Ranchi: The ongoing COVID-19 pandemic and the subsequent lockdown has increased stress, anxiety, trauma and other related mental illnesses. This, however sad, has the potential to increase the scope of opportunities in the field of psychology studies, research and career.
During the lockdown, there was a spike in the number of cases related to mental illness. The Indian Psychiatry Society had reported an increase of 20 per cent mental illness within one week of the lockdown. Not to forget, in 2017, the World Health Organization (WHO) had declared India the “most depressing country in the world” and stated that one in seven people suffer from some kind of mental illness.
There have also been increased cases of domestic violence, suicides and depression. Moreover, according to a study, some COVID positive patients who have recovered will never be able to live a normal life, because of the mental and physical trauma they experienced due to the pandemic.
There had been 300 non-coronavirus deaths in the country due to the distress caused to them during the lockdown period. Moreover, around 80 people killed themselves over the fear of being lonely after testing COVID positive, according to a study conducted by a group of researchers consisting of public interest technologist Thejesh GN, activist Kanika Sharma and Prof. Aman, assistant professor of legal practice at Jindal Global School of Law.
Post Traumatic Stress Disorder (PTSD) is common with people who go through traumatic experience, like a war. According to a Global Health Research and Policy article, ‘most epidemiological studies indicate the survivors reported the highest prevalence of PTSD, followed by victim families, medical professionals providing care to patients with infectious diseases, and others.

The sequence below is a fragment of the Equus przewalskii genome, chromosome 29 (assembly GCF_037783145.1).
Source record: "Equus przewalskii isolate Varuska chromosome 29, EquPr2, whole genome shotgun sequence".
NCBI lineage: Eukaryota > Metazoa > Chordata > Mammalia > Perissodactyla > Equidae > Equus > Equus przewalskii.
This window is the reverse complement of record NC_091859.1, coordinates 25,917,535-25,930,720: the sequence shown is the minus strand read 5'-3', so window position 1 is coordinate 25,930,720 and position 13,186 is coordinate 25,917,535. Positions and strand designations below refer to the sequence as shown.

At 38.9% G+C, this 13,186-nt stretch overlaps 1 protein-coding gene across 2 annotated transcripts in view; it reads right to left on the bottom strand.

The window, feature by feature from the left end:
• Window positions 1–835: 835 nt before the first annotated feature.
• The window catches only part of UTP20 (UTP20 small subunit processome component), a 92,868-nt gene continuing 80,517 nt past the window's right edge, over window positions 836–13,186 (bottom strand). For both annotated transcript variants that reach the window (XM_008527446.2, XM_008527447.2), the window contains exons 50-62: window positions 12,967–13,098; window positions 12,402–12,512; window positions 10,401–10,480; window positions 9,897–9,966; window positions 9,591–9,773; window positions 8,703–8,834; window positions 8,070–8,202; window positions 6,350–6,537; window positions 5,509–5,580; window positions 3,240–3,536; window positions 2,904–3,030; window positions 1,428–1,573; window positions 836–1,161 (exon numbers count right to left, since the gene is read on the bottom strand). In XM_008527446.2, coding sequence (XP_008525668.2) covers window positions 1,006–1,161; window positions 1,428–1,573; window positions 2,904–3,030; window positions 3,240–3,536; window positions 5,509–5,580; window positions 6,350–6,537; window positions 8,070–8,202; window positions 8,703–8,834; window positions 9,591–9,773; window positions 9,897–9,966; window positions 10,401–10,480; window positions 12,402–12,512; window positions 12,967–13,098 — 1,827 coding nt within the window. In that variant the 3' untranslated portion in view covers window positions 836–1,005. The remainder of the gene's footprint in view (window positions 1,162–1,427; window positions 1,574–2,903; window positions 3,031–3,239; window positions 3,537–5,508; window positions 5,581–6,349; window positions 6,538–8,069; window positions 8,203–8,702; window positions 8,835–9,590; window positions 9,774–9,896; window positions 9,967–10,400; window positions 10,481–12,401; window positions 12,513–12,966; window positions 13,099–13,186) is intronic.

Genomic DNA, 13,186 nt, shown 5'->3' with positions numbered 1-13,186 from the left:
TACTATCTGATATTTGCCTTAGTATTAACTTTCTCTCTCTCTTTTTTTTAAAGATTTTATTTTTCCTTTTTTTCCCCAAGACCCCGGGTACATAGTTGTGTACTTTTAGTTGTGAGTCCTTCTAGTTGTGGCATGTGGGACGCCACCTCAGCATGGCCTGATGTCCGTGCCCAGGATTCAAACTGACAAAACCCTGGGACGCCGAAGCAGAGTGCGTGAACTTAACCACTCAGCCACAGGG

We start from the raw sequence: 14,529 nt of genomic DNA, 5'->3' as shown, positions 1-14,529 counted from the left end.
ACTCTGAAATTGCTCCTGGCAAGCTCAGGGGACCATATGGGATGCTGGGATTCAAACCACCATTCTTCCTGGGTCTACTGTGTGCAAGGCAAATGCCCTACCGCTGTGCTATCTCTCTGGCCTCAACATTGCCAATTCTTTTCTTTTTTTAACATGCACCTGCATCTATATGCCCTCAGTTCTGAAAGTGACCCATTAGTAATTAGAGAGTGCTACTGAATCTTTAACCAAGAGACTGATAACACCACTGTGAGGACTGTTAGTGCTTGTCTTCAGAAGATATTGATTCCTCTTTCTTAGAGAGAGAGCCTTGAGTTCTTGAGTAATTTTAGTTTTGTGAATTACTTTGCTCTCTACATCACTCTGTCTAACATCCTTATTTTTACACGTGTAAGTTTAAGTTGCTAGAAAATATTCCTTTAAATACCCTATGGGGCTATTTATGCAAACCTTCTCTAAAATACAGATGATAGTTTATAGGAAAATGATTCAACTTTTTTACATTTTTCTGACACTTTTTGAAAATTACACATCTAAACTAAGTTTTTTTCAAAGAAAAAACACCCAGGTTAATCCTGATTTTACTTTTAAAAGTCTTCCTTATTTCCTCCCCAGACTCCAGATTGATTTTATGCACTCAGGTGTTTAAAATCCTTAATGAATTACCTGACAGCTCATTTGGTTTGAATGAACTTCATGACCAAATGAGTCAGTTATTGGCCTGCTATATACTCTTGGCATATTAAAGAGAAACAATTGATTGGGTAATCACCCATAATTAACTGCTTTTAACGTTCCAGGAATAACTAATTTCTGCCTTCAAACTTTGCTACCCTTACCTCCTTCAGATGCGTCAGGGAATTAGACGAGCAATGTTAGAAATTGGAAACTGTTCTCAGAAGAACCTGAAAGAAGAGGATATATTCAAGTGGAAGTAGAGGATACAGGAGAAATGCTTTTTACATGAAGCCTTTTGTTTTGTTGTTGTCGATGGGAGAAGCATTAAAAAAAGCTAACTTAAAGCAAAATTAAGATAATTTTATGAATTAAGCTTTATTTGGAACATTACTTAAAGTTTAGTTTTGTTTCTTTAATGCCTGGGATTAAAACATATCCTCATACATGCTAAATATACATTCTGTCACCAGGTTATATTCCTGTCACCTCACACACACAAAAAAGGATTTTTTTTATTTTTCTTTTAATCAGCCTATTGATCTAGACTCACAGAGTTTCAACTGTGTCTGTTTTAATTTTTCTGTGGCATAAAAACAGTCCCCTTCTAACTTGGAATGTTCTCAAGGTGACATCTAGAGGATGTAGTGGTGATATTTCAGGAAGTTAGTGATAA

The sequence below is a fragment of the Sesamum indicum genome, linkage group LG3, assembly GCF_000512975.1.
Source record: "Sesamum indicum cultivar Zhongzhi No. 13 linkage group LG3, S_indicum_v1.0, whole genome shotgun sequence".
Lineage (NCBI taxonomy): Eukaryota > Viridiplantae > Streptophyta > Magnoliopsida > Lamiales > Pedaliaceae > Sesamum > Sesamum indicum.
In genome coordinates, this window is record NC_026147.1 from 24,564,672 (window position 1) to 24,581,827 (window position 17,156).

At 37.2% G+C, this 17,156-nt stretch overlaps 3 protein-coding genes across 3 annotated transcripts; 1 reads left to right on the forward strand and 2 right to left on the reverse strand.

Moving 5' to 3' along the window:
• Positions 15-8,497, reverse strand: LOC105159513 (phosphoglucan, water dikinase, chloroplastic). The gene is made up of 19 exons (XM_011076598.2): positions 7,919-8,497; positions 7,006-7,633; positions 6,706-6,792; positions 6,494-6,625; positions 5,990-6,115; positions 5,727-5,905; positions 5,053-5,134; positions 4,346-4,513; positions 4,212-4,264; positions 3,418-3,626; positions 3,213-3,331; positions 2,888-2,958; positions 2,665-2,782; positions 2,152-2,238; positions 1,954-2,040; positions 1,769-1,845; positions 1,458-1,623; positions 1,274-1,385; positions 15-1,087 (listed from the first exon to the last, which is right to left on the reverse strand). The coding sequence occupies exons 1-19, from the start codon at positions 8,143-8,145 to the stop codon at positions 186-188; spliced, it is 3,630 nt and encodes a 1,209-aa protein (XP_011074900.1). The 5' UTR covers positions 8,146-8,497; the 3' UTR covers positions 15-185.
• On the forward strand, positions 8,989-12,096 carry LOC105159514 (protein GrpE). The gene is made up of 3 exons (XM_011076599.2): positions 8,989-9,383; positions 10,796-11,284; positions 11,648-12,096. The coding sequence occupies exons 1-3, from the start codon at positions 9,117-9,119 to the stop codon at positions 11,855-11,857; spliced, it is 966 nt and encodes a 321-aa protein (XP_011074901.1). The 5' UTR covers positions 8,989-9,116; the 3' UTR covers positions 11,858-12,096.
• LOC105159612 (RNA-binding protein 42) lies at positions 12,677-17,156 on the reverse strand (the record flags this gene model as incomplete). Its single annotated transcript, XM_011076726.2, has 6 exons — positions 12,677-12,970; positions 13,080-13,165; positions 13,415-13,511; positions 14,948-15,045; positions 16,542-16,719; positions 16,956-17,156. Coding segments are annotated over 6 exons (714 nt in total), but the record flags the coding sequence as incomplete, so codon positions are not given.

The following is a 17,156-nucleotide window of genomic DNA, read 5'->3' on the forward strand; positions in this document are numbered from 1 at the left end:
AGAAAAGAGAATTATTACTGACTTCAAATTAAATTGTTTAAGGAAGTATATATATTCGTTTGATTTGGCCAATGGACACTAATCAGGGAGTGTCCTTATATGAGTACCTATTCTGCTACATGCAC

With a need to provide rehabilitation to all these people, provide emotional help, the role of psychiatrists and psychologists become imperative. It opens the door of possibilities and opportunities for those pursuing psychology as a subject now. In the future too, as it would lead to a fulfilling and paying career option as a practising psychiatrist, researcher and many more. A single session of counselling of an hour in Delhi costs Rs 700 to 1000 at present. In the future, the rates are bound to go high.
According to an article by Monica Chaudhary, Director, Sushant School of Health & Sciences, Ansal University for The Indian Express, “There are only 9000 psychiatrists available for 1.3 billion Indians and less than seven psychologists available for a population of 10 million, as per the WHO report in 2017. This gap is huge and is expected to widen more if the young adults do not choose to enter into this profession.”
In today’s time, people require more psychological advice regarding their professions and delay in seeking or disregarding it can have adverse health effects. Thus, only higher education in this field can help narrow the gap.